Implant Dentistry

Dental implants are not new, but it’s only in the last 15 years or so that it became popular in Singapore. Most implant systems come in 2 parts – one part that is surgically placed in bone, supporting the other part that holds the crown of tooth. The part that goes into the bone is the part that will replace the root of the missing tooth. The part that sits on top of that replaces the the crown of the tooth. The entire “tooth” can stand alone without the support of other teeth. It is thus the ultimate tooth replacement procedure.

Most implant restorations are completed in 2 stages. The first stage is a surgical operation in which a titanium screw, also known as the fixture, is placed into the jaw bone.

After the implant is placed in the bone, the gum flap is stitched over the opening and the bone is allowed to grow around the implant and hold it in place. From 4:20 onwards in the video which takes place two months later, the implant is exposed and a large screw protruding above the gum is placed over it. This prepares the gums to receive the crown.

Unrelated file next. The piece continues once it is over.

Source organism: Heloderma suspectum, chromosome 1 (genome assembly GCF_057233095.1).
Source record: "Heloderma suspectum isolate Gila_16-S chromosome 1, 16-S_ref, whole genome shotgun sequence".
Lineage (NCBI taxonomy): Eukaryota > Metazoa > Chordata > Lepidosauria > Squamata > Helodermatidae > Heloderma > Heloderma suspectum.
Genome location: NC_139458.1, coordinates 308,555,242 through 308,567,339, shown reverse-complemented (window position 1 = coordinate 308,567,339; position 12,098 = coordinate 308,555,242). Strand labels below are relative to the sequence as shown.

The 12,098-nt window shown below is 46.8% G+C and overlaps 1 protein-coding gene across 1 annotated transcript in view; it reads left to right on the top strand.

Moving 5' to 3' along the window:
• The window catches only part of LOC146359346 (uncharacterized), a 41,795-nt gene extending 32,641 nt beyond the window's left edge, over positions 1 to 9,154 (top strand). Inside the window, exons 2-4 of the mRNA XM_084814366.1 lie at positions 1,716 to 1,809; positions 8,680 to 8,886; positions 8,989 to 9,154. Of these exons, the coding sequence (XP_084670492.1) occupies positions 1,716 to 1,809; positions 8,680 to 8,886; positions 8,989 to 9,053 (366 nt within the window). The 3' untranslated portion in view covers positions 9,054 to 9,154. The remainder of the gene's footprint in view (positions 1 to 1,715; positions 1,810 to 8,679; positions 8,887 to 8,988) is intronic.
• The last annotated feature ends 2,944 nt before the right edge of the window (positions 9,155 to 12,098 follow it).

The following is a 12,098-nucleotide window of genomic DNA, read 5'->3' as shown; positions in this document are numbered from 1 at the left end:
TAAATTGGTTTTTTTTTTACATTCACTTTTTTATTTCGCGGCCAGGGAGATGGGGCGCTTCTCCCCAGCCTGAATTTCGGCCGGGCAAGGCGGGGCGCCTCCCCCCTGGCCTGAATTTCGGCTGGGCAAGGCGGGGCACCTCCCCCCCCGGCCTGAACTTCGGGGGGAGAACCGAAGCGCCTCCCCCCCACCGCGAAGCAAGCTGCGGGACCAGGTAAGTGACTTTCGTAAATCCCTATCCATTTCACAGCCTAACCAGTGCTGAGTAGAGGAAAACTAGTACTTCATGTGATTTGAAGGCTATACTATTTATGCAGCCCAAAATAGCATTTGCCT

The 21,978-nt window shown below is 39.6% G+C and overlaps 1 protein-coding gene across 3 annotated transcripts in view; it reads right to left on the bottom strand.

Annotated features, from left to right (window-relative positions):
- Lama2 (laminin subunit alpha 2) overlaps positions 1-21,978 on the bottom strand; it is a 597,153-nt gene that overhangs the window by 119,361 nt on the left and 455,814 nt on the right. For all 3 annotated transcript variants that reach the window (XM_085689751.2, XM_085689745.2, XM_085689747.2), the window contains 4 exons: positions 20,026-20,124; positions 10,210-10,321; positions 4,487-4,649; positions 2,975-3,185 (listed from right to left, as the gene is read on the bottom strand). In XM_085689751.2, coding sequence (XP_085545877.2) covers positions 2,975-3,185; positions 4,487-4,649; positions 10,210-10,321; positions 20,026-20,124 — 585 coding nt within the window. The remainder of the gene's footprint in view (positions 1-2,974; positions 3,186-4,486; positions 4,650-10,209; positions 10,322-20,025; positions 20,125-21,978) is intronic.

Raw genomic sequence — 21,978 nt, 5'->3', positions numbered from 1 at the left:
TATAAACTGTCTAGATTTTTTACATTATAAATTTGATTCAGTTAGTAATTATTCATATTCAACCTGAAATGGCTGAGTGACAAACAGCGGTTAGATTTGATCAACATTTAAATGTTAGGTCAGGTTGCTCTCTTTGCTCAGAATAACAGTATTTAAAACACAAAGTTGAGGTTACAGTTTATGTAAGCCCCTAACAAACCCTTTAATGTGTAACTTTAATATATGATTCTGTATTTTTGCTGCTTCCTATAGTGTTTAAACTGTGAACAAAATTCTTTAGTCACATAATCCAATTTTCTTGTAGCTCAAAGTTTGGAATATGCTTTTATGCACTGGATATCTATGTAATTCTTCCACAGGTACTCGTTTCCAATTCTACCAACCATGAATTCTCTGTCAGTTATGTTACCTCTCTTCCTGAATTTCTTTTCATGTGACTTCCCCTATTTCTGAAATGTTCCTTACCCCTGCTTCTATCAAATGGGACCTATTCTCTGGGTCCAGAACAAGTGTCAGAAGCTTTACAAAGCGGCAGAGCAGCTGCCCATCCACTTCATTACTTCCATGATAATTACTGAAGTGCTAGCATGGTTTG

After a week or so in 4:52, the implant position is captured with an impression material loaded onto an impression tray. You can skip the lab work and jump to 8:29. The crown is fabricated in the lab with the implant position in the mouth captures by the impression. The crown is either cemented to an abutment attached to the fixture or held over the fixture with a screw. The lost tooth is thus restored.

Above is a challenging implant restoration case done by Dr Chan. The holes are screw access points to the underlying implants. The holes will be sealed after the replacement teeth have been screwed into the implants. In the event that the screws come loose, the dentist can easily access the screws and do some tightening.

While implants may be the ideal form of tooth replacement for people with good oral hygiene, they can be lost in much the same way that natural teeth can be lost – gum disease. Too often, people disappear from the dental office after their teeth have been restored and they neglect maintenance until it’s too late. How long do they last? Nobody can tell. In some cases, they last a lifetime. In some cases, they only last a few years.